The recent onslaught of wildfires has left many communities in Northern California devastated.
The effects have been immense as fires have destroyed hundreds of thousands of acres of land, wiped out countless neighborhoods, and even leveled the entire town of Paradise. This destruction has left thousands of people without homes and faced with the burden of trying to rebuild their lives.
For many residents, recovering from this disaster has meant finding temporary housing, rebuilding their homes, or relocating to different communities. While Northern Californians take on the arduous process of recovering, they face the challenges of the aftermath in the form of mental, emotional, and economic struggles.
Below are some of the ways in which the wildfires have affected the housing market.
Home values in fire-ravaged areas will temporarily decrease and rents will increase.
According to an article on Multi-Housing News, home values in the areas destroyed by fire will temporarily drop due to a decrease in demand.
The destruction of the landscape and views, as well as the effects on the quality of life, may cause people to be reluctant to purchase homes in these areas, and some residents may choose to avoid living in these communities because of future risk of fire.
But there is hope since home values should eventually bounce back as residents rebuild their homes. Communities affected by wildfires generally experience an immediate drop in home values followed by a return to normal levels in about two to three years after being destroyed by fire.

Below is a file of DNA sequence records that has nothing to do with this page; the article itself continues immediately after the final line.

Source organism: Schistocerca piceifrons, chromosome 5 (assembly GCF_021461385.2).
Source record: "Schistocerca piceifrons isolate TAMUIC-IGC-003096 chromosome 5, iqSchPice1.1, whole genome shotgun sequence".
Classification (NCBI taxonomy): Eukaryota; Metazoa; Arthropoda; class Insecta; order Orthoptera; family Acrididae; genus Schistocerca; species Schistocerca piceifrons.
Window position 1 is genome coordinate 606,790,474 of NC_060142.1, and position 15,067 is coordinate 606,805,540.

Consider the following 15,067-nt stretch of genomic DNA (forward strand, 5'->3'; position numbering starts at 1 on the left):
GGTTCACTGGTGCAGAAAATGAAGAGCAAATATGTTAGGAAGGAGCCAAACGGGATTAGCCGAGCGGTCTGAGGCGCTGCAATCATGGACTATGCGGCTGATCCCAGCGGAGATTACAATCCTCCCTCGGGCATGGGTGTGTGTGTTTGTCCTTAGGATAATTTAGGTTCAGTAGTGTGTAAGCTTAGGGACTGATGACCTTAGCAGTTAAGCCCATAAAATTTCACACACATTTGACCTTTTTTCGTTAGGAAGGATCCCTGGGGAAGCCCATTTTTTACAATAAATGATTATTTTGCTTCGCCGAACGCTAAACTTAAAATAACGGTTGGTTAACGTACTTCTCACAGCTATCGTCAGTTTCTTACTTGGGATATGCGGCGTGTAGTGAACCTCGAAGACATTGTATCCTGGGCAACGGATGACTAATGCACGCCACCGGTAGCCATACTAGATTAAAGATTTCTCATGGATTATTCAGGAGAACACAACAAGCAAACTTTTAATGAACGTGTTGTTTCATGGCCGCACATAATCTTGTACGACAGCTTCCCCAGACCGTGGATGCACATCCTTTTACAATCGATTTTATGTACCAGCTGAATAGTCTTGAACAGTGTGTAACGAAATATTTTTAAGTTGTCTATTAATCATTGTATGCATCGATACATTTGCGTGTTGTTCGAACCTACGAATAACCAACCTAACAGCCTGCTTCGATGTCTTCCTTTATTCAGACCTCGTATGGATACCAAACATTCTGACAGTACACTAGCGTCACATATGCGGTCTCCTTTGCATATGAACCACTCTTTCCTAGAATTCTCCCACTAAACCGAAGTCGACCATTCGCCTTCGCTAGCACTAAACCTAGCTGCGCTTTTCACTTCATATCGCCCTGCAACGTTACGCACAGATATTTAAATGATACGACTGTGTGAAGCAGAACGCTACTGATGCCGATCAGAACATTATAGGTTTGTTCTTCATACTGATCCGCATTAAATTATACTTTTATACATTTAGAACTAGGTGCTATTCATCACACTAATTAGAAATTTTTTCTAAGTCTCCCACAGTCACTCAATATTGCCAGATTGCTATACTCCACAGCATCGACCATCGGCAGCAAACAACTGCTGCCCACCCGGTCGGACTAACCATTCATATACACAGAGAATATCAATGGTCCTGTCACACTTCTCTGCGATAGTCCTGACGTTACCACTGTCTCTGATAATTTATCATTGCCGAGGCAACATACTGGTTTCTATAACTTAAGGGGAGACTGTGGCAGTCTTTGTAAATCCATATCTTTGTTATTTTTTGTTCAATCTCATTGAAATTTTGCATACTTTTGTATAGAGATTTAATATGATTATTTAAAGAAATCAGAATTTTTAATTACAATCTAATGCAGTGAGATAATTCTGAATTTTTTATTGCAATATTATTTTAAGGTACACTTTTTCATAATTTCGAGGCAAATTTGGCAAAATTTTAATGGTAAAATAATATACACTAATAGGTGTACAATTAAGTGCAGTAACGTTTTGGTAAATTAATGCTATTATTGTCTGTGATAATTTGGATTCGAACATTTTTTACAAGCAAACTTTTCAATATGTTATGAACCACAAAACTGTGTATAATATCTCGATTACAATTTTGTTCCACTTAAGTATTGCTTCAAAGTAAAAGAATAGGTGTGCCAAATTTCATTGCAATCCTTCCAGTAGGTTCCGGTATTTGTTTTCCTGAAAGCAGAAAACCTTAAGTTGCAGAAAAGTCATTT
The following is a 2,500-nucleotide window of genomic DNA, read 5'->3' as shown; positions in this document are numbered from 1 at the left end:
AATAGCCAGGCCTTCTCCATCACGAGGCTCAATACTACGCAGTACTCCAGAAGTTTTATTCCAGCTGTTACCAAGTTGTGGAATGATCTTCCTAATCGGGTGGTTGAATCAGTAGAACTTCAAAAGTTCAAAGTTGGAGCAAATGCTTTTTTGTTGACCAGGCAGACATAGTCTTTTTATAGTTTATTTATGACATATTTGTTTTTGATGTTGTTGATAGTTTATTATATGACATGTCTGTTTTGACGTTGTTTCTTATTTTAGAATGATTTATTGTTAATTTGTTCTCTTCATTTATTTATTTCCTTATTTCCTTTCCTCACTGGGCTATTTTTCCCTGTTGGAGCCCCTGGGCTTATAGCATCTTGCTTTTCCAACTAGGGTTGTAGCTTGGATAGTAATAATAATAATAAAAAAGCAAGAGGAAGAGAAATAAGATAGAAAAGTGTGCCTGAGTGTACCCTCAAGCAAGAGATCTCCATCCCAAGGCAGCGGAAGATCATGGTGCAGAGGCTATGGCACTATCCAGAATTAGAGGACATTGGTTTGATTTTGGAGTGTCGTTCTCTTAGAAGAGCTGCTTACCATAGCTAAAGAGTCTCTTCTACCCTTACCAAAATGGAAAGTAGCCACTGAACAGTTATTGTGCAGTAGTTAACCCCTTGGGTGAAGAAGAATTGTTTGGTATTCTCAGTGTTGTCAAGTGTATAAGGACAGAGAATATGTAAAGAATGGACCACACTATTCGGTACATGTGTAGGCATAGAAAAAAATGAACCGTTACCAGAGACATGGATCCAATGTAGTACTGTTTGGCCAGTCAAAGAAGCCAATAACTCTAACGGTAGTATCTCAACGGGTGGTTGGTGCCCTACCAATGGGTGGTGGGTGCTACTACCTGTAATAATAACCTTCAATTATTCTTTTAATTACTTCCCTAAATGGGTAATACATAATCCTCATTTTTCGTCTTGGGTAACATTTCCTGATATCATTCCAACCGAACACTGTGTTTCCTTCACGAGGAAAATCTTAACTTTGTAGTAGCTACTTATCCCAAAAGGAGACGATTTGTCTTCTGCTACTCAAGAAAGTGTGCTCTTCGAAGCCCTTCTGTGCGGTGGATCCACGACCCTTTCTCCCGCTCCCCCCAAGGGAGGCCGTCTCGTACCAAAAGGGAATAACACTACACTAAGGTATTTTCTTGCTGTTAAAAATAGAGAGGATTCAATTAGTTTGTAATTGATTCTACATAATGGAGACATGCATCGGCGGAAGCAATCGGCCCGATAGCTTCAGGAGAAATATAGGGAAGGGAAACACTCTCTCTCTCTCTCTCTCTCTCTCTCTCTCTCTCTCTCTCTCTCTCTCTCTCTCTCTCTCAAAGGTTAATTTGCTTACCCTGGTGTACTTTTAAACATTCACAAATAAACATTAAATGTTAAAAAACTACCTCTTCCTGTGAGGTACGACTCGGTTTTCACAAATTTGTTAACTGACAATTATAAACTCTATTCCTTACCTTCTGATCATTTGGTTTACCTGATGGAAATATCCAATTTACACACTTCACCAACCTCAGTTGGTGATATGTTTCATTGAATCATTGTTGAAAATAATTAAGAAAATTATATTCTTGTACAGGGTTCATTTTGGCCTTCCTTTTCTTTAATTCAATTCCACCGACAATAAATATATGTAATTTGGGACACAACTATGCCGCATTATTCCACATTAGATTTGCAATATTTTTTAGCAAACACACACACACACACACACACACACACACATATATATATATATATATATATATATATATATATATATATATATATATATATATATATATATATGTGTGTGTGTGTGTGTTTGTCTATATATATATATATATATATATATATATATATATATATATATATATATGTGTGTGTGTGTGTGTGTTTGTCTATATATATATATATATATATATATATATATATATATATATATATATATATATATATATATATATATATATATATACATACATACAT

As families begin the process of recovering from the wildfires, many will move into rentals temporarily. Due to the high demand for rental units to house families that have been displaced, rents will greatly increase.
High insurance costs or lack of insurance will make purchasing homes difficult and drive some residents to other communities.
Insurance companies have been raising rates and declining to sell new policies or renew existing ones for homes in fire-prone areas due to wildfire risks.
In some areas, insurance is not available at all, or if it is, the premiums are excessively high, making it difficult for buyers to purchase homes.
Some buyers may compensate for higher insurance premiums by spending less money on their homes to offset the additional insurance costs.
These challenges have forced many homeowners to purchase insurance from a surplus carrier or the California FAIR Plan, which is the state’s insurer and is suggested only as a last resort because this coverage may cost three times the amount of a traditional homeowner’s policy, and policies only cover losses from fire and smoke.
According to the California Association of Realtors, if you choose to go this route, you will need to purchase Differences in Conditions (DIC) insurance to cover other issues, such as liability and theft. These insurance rate increases and the inability to find insurance are causing buyers to avoid fire-prone areas and look elsewhere for homes.
Home prices will continue to increase in neighboring communities untouched by the fires.